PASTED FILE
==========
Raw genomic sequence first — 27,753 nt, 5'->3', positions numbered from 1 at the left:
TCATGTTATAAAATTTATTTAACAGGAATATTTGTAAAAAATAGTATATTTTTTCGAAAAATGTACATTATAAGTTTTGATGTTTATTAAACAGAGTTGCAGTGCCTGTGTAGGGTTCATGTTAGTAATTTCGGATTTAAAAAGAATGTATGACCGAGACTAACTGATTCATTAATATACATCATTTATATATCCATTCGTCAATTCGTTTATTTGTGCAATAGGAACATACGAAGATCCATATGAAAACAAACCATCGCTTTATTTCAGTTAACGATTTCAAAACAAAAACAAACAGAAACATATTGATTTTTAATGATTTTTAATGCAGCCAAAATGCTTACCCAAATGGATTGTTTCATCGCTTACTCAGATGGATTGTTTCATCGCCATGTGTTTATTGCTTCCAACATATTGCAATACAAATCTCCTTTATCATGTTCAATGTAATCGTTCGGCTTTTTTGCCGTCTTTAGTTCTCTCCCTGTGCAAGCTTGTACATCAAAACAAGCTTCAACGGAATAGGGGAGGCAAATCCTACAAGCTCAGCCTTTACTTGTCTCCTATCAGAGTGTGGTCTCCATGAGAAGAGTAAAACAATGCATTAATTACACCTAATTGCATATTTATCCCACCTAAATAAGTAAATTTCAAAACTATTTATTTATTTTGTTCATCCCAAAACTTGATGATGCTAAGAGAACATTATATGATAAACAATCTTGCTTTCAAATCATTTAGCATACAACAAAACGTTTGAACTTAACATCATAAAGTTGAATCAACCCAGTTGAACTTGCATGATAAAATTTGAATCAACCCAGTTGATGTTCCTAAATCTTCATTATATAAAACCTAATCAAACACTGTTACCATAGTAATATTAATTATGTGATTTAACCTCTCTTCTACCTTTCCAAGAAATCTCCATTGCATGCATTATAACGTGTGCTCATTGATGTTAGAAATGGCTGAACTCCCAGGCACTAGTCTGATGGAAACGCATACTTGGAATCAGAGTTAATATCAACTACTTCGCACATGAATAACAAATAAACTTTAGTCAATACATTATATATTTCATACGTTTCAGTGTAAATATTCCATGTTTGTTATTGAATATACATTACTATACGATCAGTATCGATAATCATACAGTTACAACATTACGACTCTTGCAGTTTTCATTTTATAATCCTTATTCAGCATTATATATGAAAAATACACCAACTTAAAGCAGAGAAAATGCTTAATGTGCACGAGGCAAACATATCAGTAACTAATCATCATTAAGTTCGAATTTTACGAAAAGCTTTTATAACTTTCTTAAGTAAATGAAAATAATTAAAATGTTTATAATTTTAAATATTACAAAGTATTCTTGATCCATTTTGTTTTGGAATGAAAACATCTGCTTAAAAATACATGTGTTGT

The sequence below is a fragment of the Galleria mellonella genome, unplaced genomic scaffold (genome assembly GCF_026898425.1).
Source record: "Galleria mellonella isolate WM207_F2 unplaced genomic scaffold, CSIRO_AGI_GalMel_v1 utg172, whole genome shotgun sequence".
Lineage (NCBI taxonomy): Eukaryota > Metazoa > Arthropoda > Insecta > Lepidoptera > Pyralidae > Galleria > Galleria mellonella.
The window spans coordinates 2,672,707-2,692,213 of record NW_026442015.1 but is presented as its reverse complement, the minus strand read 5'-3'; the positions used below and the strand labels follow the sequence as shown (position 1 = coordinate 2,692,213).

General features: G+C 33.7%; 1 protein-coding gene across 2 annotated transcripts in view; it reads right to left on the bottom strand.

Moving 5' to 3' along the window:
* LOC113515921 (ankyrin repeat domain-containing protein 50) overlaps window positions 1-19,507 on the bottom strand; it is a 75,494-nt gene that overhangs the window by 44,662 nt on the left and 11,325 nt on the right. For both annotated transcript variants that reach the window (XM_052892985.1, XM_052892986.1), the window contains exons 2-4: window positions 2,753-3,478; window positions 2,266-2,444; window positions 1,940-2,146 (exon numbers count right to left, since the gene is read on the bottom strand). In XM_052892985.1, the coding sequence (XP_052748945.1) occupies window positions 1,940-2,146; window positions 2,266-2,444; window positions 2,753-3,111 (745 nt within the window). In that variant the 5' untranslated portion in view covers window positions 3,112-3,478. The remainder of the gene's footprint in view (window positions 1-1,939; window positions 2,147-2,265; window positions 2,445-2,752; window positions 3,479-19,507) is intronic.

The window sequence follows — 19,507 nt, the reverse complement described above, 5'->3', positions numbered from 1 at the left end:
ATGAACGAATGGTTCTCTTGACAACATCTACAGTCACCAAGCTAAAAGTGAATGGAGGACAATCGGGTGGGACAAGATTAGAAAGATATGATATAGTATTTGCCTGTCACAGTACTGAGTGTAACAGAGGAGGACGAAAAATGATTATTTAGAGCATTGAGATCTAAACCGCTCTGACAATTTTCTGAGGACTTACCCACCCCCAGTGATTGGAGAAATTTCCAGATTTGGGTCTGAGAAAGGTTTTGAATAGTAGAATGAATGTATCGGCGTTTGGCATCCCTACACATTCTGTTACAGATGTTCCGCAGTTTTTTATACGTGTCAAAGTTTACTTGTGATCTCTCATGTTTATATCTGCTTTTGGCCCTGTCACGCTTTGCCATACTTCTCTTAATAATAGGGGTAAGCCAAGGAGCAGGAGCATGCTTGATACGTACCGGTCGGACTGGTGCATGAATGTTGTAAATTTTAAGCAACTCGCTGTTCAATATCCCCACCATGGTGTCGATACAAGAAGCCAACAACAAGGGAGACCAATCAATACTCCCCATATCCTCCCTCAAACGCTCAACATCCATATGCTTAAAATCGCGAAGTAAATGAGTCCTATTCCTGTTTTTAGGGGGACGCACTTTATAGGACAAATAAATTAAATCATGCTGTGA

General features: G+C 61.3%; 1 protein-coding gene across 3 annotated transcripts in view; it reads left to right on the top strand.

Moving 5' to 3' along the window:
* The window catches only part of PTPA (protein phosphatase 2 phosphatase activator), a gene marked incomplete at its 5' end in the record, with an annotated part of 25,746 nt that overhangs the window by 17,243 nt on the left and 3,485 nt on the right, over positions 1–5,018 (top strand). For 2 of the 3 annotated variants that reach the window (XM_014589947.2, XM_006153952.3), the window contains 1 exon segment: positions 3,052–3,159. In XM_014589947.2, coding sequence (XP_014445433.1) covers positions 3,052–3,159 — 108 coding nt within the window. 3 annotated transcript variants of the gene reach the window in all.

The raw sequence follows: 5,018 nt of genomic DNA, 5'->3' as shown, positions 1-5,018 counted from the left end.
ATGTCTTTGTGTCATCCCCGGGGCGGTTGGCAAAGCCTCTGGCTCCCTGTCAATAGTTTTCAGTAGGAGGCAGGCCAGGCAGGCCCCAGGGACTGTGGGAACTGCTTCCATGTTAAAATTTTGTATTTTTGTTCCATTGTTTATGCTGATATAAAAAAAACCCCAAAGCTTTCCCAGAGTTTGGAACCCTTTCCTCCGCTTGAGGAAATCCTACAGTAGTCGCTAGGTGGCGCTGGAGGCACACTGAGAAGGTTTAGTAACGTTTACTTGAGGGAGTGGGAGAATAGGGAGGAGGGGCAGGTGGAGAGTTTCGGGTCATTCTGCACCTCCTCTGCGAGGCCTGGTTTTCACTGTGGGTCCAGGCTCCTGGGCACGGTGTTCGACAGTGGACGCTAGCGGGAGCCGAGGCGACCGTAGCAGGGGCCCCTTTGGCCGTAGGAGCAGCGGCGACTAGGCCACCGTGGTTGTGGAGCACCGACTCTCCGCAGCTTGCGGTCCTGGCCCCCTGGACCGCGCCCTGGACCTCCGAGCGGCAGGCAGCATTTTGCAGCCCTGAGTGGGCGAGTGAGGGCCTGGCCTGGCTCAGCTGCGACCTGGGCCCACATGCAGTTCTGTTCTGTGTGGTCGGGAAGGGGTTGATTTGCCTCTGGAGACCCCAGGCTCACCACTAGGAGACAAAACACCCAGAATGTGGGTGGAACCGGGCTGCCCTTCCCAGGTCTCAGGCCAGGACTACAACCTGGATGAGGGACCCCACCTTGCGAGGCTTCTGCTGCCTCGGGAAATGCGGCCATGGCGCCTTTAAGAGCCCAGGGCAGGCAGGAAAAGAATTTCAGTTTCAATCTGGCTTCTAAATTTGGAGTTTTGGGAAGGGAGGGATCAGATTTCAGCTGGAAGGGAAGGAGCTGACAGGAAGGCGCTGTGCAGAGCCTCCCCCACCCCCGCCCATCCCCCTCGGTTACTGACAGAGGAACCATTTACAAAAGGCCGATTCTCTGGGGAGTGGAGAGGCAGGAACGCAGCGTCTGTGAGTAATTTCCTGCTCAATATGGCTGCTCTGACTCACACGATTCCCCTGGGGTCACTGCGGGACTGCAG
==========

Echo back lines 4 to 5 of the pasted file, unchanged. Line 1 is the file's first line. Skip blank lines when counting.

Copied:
Source record: "Galleria mellonella isolate WM207_F2 unplaced genomic scaffold, CSIRO_AGI_GalMel_v1 utg172, whole genome shotgun sequence".
Lineage (NCBI taxonomy): Eukaryota > Metazoa > Arthropoda > Insecta > Lepidoptera > Pyralidae > Galleria > Galleria mellonella.